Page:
Where Bahrain is on the world map
Map of Bahrain with cities. Where Bahrain is on the world map. The main geographical facts about Bahrain - population, country area, capital, official language, religions, industry and culture.
Bahrain Fact File
Official name State of Bahrain
Form of government Traditional monarchy
Capital Al Manamah (Manama)
Area 620 sq km (239 sq miles)
Time zone GMT + 3 hours
Projected Population 2015 793,000
Population density 1,059.7 per sq km (2,749.0 per sq mile)
Life expectancy 73.5
Infant mortality (per 1,000) 19.2
Official language Arabic
Other languages English, Farsi (Persian), Urdu
Literacy rate 88.5 %
Religions Shi'a Muslim 75%, Sunni Muslim 25%
Ethnic groups Bahraini 63 %, Asian 13 %, other Arab 10%, Iranian 8%, other 6%
Currency Bahraini dinar
Economy Industry and commerce 85%, agriculture 5%, services 7%, government 3%
GNP per capita US$ 13,000
Climate Mainly arid, with mild winters and hot, humid summers
Highest point Jabal ad Dukhan 122 m (400 ft) Map reference Page 220
The State of Bahrain is a cluster of 35 small, low-lying islands located in the Persian Gulf, just 28 km (17 miles) from the west coast of the Qatar Peninsula. The islands were once the heart of the ancient Dilmun civilization and have been a trading center for more than 4,000 years. Bahrain was the first of the Gulf States to export oil, soon after reserves were discovered in 1932. A 25 km (16 mile) causeway links the main island to Saudi Arabia.
After the collapse of Beirut in Lebanon in the 1970s, which previously had been the region's main commercial center, Bahrain began to provide banking and financial services, at the same time increasing its transport and communication facilities. When the elected assembly was dissolved in 1975 and the country reverted to traditional authoritarian rule, there was growing unrest among the fundamentalist Shi'ite Muslim majority. Encouraged in their resistance by Iran, the Shi'ites resent their low status under Bahrain's Sunni Muslim ruling family. In the opinion of Shi'ite fundamentalists this family is unacceptable for a number of reasons: It belongs to a branch of Islam they regard as oppressive, it is liberal and modernizing in its economic policies, and it is a supporter of US policy. US military air bases on Bahrain were essential strategic assets during the 1990-91 Gulf War.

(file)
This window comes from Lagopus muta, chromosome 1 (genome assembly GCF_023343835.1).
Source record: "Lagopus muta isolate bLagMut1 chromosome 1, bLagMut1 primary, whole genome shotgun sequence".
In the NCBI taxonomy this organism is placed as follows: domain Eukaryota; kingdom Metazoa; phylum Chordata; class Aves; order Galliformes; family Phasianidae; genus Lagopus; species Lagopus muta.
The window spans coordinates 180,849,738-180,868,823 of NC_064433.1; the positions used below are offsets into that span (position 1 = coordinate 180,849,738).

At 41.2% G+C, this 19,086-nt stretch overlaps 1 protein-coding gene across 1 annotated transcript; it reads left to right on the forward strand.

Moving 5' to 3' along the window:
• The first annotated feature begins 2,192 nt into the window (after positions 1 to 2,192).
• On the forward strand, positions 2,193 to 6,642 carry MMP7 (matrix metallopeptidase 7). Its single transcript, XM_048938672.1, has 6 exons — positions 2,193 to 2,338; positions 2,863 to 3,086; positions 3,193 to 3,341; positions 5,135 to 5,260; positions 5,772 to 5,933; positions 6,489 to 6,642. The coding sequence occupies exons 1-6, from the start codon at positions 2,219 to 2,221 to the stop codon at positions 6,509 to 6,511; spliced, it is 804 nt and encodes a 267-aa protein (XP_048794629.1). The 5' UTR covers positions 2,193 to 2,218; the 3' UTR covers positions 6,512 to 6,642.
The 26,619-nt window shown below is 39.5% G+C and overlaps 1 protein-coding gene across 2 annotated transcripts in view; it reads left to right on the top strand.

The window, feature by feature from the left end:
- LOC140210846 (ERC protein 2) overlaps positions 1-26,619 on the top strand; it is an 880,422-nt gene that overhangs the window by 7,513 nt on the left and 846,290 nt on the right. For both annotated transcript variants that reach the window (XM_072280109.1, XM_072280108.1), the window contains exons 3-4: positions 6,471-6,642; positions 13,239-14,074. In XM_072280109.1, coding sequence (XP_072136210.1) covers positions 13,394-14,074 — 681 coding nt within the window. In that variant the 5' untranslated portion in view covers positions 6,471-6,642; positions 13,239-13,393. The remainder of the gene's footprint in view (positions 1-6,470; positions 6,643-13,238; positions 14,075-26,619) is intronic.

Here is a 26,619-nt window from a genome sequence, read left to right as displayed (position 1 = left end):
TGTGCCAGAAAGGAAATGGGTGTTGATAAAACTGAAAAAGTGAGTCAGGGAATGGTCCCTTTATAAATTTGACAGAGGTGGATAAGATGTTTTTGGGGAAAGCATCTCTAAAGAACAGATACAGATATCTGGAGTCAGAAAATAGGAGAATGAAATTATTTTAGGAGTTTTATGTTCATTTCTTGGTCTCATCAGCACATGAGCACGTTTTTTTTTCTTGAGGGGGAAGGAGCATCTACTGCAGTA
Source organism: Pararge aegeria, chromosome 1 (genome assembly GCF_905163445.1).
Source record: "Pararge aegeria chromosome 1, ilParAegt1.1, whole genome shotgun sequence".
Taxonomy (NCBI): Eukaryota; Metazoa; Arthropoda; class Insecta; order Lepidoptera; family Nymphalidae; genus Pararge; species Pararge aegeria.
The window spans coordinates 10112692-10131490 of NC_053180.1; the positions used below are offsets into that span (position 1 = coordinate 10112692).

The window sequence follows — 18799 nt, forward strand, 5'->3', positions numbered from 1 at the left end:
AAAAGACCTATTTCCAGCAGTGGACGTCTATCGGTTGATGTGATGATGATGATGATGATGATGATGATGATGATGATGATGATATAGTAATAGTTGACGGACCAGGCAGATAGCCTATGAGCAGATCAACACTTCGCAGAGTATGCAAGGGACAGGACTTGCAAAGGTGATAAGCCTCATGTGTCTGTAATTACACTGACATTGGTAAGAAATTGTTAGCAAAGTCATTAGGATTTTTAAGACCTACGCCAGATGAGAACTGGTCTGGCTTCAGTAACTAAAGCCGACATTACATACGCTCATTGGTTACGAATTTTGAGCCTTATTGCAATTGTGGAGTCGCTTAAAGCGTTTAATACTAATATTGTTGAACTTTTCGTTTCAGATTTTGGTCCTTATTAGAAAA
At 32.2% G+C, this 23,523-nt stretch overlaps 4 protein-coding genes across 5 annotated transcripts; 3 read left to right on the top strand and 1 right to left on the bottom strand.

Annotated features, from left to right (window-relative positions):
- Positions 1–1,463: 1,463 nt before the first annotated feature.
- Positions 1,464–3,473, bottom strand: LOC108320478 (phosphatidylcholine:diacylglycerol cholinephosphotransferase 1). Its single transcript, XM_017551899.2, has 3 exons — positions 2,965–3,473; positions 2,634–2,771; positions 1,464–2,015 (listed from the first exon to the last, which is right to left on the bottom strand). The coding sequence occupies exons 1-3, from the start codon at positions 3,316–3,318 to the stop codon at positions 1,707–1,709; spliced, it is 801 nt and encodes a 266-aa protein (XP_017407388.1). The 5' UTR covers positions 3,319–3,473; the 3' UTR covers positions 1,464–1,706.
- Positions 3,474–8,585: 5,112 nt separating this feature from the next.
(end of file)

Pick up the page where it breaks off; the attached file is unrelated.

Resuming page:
Consisting of barren rock, sandy plains, and salt marshes, the landscape of Bahrain is low-lying desert for the most part, rising to a low central escarpment. Winters are dry and mild, summers hot and humid. There are no natural freshwater resources. All the country's water needs must be met by groundwater from springs and from desalinated sea water. Imported soil has been used to create several small fertile areas, and domestic agricultural production is actually capable of meeting local demand for fruit and vegetables. However, the degradation of the existing arable land is an environmental concern, along with damage to coastlines, coral reefs, and sea life resulting from spills of oil and oil-tanker discharges.
Waning oil production since the 1970s has forced Bahrain to diversify its economy. Since the opening of the causeway linking the country to Saudi Arabia in 1986 there has been a boom in weekend tourism, with visitors pouring in from the Gulf States. Bahrain is now the Arab world's most important banking center, and numerous multinational firms with business in the Gulf have offices in the country. Ship repairs are also undertaken in Bahrain. Petroleum production and processing account for approximately eighty percent of export receipts. Natural gas has assumed greater importance, and is used to supply local industries, including an aluminum smelting plant. However, unemployment among the young, especially among the Shi'ite majority, is a cause of social unrest and continuing economic concern.